With the world struggling to understand the ramifications of climate change, acidification of ocean waters driven by the change threatens oysters, clams and other shellfish grown by the nation’s largest shellfish producer. Can five generations of shellfish farming continue?
COPENHAGEN — Even while dealing with international climate change negotiations here, Washington Gov. Christine Gregoire is thinking about the recession back home. She admits it will hold back environmental progress but says she intends to move foward as best Washington can:
COPENHAGEN — In this second of three segments in her interview with InvestigateWest, Washington Gov. Christine Gregoire argues that the way to revive the economy is through green jobs needed to fight climate change:
COPENHAGEN — Washington Gov. Christine Gregoire says she is negotating at the United Nations talks on climate change here with two foreign firms considering launching green-energy ventures in Washington:
This is as much a trade mission for me, an economic development, as it is to represent Washington state and the United States to the rest of the world to show that we are accepting our role and we are leading.
More in this, the first of three segments of InvestigateWest’s interview with Gregoire:
Last spring, PBS’s Frontline aired an episode called Poisoned Waters that investigated major U.S. waterways in “peril” due to pollution. Among them was Puget Sound.
“We thought all the way along that [Puget Sound] was like a toilet: What you put in, you flush out…We [now] know that’s not true. It’s like a bathtub: What you put in stays there,”Washington Gov. Christine Gregoire told Frontline.
Puget Sound just got a little dirtier. Beginning Monday night and lasting until Tuesday morning, around 10 million gallons of sewage flowed from the West Point Treatment Plant, located in Magnolia, into Puget Sound.
“This situation is unacceptable,” wrote Christie True, director of King County’s Wastewater Treatment Division, on the King County website.
According to King County’s website, “the overflow began as employees prepared the plant for high flows during last night’s rainfall. Standard operating procedures during wet weather entail readying an emergency bypass gate that can open automatically to prevent flooding inside the plant that could harm workers and damage equipment.”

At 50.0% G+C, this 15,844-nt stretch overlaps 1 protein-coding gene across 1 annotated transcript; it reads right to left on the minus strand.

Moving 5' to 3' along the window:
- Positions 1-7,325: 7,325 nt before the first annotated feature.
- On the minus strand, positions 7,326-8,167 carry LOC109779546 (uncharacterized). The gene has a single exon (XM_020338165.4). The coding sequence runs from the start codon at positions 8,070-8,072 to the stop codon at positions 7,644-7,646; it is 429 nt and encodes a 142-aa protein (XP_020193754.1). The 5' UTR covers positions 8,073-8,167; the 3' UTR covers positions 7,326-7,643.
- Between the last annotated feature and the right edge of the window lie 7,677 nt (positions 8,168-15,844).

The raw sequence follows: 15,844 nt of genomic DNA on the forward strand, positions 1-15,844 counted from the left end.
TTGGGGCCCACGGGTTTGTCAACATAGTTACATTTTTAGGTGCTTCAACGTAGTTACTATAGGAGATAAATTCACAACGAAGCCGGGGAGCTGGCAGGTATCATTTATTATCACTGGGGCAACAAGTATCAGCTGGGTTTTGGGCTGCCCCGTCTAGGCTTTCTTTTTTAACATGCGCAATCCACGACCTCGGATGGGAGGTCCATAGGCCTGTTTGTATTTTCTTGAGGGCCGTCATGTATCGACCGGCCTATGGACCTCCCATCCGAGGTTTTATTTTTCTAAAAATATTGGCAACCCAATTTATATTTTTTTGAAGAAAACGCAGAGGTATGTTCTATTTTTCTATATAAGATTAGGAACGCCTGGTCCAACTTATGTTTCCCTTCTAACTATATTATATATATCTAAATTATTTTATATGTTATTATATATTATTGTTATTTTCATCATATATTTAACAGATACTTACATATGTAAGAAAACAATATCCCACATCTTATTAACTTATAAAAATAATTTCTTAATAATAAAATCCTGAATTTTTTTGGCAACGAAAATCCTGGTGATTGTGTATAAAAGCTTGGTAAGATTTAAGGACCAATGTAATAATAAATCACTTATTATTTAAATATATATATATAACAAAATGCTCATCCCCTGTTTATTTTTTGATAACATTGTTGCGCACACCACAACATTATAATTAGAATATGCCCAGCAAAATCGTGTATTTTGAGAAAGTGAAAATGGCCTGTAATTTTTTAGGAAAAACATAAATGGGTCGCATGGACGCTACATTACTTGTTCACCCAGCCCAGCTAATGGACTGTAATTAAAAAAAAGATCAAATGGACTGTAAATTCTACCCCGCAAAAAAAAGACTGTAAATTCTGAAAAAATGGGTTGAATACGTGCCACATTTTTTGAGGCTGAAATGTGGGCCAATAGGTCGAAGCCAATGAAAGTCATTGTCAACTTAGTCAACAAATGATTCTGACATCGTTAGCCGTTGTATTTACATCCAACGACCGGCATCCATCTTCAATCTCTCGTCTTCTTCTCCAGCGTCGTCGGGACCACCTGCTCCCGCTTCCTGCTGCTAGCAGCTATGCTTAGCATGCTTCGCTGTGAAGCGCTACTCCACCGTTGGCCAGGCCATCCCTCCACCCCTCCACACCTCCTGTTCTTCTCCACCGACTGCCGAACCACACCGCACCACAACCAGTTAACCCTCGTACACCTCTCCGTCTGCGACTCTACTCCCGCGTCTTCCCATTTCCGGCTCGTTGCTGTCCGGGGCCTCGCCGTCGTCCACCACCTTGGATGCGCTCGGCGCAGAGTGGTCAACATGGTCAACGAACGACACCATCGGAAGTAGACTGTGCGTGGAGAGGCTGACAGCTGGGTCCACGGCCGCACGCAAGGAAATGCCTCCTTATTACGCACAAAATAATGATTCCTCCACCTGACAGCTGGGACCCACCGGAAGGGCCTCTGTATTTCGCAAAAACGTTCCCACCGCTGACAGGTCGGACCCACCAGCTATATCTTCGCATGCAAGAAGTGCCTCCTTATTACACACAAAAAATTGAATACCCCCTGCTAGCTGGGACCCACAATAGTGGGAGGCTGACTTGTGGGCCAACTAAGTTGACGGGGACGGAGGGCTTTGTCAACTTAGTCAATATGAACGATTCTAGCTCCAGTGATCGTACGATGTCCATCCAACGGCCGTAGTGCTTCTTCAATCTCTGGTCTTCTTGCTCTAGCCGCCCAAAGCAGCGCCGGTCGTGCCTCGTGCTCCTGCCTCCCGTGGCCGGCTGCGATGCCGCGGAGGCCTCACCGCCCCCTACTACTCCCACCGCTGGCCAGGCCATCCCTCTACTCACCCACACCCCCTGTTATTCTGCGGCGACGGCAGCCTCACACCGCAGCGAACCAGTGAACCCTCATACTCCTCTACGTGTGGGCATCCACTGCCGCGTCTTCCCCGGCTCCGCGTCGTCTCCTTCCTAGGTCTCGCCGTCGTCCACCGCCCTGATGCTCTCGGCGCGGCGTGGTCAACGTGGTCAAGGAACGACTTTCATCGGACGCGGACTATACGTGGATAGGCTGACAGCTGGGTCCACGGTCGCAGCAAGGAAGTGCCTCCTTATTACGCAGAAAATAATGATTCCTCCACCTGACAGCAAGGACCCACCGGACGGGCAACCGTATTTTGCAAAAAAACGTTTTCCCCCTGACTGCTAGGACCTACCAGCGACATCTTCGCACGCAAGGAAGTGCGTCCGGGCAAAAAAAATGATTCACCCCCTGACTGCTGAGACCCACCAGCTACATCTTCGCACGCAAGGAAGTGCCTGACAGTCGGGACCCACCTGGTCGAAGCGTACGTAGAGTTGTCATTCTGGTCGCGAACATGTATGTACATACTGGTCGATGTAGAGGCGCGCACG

A switch malfunctioned, activating the bypass gate and diverting the untreated wastewater into Puget Sound. Pam Elardo, the plant’s manager, told the Seattle Times that it took three hours to repair the switch in order to close the bypass gate.
King County immediately closed nearby beaches out of concern for public health and inspection. The county took samples of the water and will continue to monitor the water over the next couple of days.
Supporters of Washington State’s “everything but marriage” gay-rights expansion bill have sued the Secretary of State in an attempt to block an initiative to bring the bill before Washington voters in November, Janet I. Tu of The Seattle Times reports.
In May, Washington Gov. Christine Gregoire signed into law a bill that would have expanded the state’s domestic partnership law, first established in 2007. Passed by more than half of state legislators, the bill would have provided domestic partners with the same benefits as married couples.
Opponents of the bill have since made speedy efforts to collect 120,577 signatures for Referendum 71, an attempt to overturn the state’s decision and put the bill in the hands of voters.
The lawsuit is the latest in a series of struggles over the signatures, which are still being counted. Opponents and supporters have taken turns craning their necks over state-appointed checkers, and both sides have complained that the signatures have been unfairly accepted and rejected by state workers. Now, as the count draws to an end, proponents of the bill have made what some have called a “last-ditch effort” to block Ref. 71. from getting on the November ballot. The lawsuit seeks a temporary hold on the referendum, arguing that two types of signatures — voters who had not registered prior to signing the petition, and those who did not sign the back of the petitions — are padding the counts.
In an effort to increase transparency, staff from the Secretary of State have put together a daily blog and a Twitter to follow the signature counts.